Three odalans is traditionally when the child has her
or his hair cut off and head shaved to represent purity.
Menek kelih or puberty. Not all castes perform this
ceremony. It happens when the girl gets her period and the boy's voice cracks.
They are paraded around the village announcing to all that they are now adults
(and in the olden days, ready to marry)
Tooth filing: In their late teens, Balinese get the
top middle teeth filed; this symbolizes the filing away of greed, anger, lust,
drunkenness, envy and confusion.
Wedding: the ultimate fusion of male and female
Death: within death, there are a number of rites. The
first is the ritual cleansing of the corpse by the family and the banjar (neighborhood), then comes the burial or the cremation (if the family can
afford to cremate right away, they will choose that option) and then the
post-crematory purification rites where the soul becomes a deity that shall be
worshipped in the family temple.
Aside from these major rituals, there are also honor days which occur every 35
days and are made for
Anything out of metal: daggers, knives, gamelan instruments and now cars and
Any fruiting trees
Any domesticated animals, such as pigs, cows, chickens, goats.
Shadow puppets and dance paraphenelia
Literature (Goddess Saraswati)
Kuningan : the end of the l0 day cycle of Galungan
Then we have Nyepi, the day of Silence, when one is not allowed to cook, light
fires, go outside the home, drive, have sex or make a lot of noise. It occurs
in March or April and one can palpably feel the energy in the air diminish for
Galungan is the day when the victory of Dharma or Justice/Truth wins over
Adharma. It is when the family ancestors descend into the family temples, led
there by seeing the long curved bamboo pole (penjor) that are erected in front
of every Balinese house. For ten days, the ancestors are feted in the family
temples; many temple festivals occur at this time of year and there is great
feasting. On the last day, Kuningan, the ancestors are seen off with a flurry
of yellow offerings and yellow rice.
There are also days to honor Dewi Sri, the goddess of rice, within the
rice-growing cycle and other agricultural products.
Yes, nearly every day is a day to celebrate something in Bali! The above essay
was written by Rucina Ballinger, founder of Dyana Putri Adventures.
Hari Raya Saraswati, the Goddess of learning,
science and literature.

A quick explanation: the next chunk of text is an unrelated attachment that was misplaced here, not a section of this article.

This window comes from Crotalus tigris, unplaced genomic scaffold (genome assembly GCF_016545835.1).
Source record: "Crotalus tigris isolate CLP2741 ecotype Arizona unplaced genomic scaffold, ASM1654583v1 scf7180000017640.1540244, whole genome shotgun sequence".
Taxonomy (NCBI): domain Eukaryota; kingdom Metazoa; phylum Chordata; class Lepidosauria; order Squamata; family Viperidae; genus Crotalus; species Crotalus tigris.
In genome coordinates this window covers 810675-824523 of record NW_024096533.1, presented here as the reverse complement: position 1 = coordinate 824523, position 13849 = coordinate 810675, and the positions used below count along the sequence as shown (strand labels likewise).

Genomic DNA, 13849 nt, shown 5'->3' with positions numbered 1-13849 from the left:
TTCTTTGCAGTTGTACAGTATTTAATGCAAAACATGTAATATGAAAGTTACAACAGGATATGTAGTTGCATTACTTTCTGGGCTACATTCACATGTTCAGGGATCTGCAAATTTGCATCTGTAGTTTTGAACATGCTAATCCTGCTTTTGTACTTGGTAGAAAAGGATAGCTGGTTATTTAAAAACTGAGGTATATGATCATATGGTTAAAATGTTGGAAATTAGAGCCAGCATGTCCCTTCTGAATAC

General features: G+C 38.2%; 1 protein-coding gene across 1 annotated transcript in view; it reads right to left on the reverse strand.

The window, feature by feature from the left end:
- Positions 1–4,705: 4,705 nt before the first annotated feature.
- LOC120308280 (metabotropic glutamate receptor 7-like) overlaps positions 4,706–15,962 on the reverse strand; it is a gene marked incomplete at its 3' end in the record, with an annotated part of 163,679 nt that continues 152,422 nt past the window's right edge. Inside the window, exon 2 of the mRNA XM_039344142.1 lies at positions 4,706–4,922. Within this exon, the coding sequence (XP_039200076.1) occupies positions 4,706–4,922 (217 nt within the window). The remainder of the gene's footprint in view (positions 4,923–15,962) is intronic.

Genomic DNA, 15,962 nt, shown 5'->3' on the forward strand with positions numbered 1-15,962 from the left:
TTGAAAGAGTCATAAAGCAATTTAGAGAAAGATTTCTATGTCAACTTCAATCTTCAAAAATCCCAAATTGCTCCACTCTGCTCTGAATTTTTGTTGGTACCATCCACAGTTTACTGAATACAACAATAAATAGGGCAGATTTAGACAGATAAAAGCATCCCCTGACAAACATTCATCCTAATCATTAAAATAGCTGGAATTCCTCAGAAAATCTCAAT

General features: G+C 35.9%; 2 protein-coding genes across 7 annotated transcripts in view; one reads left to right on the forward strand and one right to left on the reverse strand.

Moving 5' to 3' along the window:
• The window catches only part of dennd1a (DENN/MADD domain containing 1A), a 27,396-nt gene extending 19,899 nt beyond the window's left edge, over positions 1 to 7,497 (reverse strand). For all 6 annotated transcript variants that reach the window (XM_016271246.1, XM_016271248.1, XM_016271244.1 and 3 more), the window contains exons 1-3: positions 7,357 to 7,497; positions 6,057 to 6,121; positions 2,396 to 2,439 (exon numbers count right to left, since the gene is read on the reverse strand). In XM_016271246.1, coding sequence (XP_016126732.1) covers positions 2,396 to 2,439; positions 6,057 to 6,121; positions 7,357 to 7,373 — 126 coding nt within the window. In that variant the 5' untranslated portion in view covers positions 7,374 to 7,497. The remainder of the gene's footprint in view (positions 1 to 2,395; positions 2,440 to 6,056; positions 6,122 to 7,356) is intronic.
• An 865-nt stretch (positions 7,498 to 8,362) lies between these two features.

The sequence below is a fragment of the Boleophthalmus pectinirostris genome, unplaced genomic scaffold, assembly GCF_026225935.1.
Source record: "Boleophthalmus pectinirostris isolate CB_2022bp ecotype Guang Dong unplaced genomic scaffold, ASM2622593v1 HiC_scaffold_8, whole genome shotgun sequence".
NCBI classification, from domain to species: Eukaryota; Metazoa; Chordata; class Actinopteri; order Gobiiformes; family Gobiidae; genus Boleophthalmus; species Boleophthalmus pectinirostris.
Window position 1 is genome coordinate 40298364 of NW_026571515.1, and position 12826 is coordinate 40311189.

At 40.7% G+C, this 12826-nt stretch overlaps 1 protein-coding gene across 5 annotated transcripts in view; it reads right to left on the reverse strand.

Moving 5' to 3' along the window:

In accordance with Balinese Hindu belief, knowledge is an essential medium to
achieve the goal of life as a human being. This day celebrates Saraswati in
Bali, a special day devoted to the Goddess of learning, science and literature.
Saraswati rules the intellectual and creative realm, and is the patron saint of
libraries and schools. For Balinese Hindus, she is celebrated as she succeeded
in taming the wandering and lustful mind of her consort, Brahma, who was
preoccupied with the goddess of material existence, Shatarupa. On this day no
one is allowed to read or write, and offerings are made to the lontar
(palm-leaf scripts), books and shrines.
Saraswati Day is celebrated every 210-days on Saniscara Umanis Wuku Watugunung
and marks the start of the new year according to the Balinese Pawukon calendar.
Ceremonies and prayers are held at the temples in family compounds, villages
and businesses from morning to noon. Prayers are also held in school temples.
Teachers and students abandon their uniforms for the day in place of bright and
colourful ceremony gear, filling the island with colour! Children bring fruit
and traditional cakes to school for offerings at the temple.
Hari Raya Nyepi, the Silence Day
The month of March brings us Nyepi - Bali's official day of silence (24hrs). Nyepi marks the first day of the Balinese Saka calendar (1929) and is practiced island-wide where the Balinese dedicate an entire day to introspection and spiritual cleansing, embarking on a new year based on the Balinese lunar calendar.
Nyepi is my favorite day of the year. The night before the silence begins, there is an island wide parade of paper mache monsters (Ogoh-Ogoh) sent about making a rukus to scare evil spirits off the island, back to where ever they came from. Starting from approximately 6 a.m. on Friday, March 23 and continuing until 6 a.m. the next morning, EVERYONE will stay in their family compounds (or hotels) and silence will overcome the island. There are no cars, no tv's or loud radios, no lamps or fires and no airplanes overhead as the airport is closed. This is the only place in the world where the government will shut down an airport for meditation & introspection!
Waisak, is an annual holy day honoring:
The Birth of Prince Siddharta (also known as the Buddha) in taman Lumbini in
Prince Siddharta achieving nirvana or enlgihtenment and becoming the Buddha in
Buddha Gaya at the age of 35 in 588 BCE.
Buddha Gautama's death in 543 BCE at the age of 80.
Waisak is celebrated in Bali mainly at the very few Buddhist ashrams on the
island. There is a huge celebration at Borobudur Buddhist temple outside of
Jogyakarta when thousands of Buddhist pilgrims come to pay their respects.